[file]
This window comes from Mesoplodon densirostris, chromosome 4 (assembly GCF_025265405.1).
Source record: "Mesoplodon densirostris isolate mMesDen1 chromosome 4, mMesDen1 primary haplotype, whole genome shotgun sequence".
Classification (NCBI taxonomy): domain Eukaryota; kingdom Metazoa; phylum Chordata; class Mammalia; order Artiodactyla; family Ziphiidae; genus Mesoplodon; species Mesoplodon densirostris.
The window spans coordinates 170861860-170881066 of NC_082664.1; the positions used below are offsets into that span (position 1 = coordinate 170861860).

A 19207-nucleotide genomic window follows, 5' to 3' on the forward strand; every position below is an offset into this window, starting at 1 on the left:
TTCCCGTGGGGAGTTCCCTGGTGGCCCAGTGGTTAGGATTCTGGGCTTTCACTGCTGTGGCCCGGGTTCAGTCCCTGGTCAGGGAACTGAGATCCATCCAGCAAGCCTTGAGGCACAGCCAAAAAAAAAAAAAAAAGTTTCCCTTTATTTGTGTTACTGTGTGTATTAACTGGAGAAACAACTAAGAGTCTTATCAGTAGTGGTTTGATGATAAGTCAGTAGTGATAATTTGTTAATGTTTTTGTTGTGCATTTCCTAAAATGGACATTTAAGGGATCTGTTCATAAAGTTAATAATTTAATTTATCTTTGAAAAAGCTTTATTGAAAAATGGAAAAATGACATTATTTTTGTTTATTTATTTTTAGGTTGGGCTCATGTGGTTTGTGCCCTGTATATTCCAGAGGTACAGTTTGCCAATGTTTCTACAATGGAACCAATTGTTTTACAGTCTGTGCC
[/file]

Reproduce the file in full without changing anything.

This window comes from Mesoplodon densirostris, chromosome 4 (assembly GCF_025265405.1).
Source record: "Mesoplodon densirostris isolate mMesDen1 chromosome 4, mMesDen1 primary haplotype, whole genome shotgun sequence".
Classification (NCBI taxonomy): domain Eukaryota; kingdom Metazoa; phylum Chordata; class Mammalia; order Artiodactyla; family Ziphiidae; genus Mesoplodon; species Mesoplodon densirostris.
The window spans coordinates 170861860-170881066 of NC_082664.1; the positions used below are offsets into that span (position 1 = coordinate 170861860).

A 19207-nucleotide genomic window follows, 5' to 3' on the forward strand; every position below is an offset into this window, starting at 1 on the left:
TTCCCGTGGGGAGTTCCCTGGTGGCCCAGTGGTTAGGATTCTGGGCTTTCACTGCTGTGGCCCGGGTTCAGTCCCTGGTCAGGGAACTGAGATCCATCCAGCAAGCCTTGAGGCACAGCCAAAAAAAAAAAAAAAAGTTTCCCTTTATTTGTGTTACTGTGTGTATTAACTGGAGAAACAACTAAGAGTCTTATCAGTAGTGGTTTGATGATAAGTCAGTAGTGATAATTTGTTAATGTTTTTGTTGTGCATTTCCTAAAATGGACATTTAAGGGATCTGTTCATAAAGTTAATAATTTAATTTATCTTTGAAAAAGCTTTATTGAAAAATGGAAAAATGACATTATTTTTGTTTATTTATTTTTAGGTTGGGCTCATGTGGTTTGTGCCCTGTATATTCCAGAGGTACAGTTTGCCAATGTTTCTACAATGGAACCAATTGTTTTACAGTCTGTGCC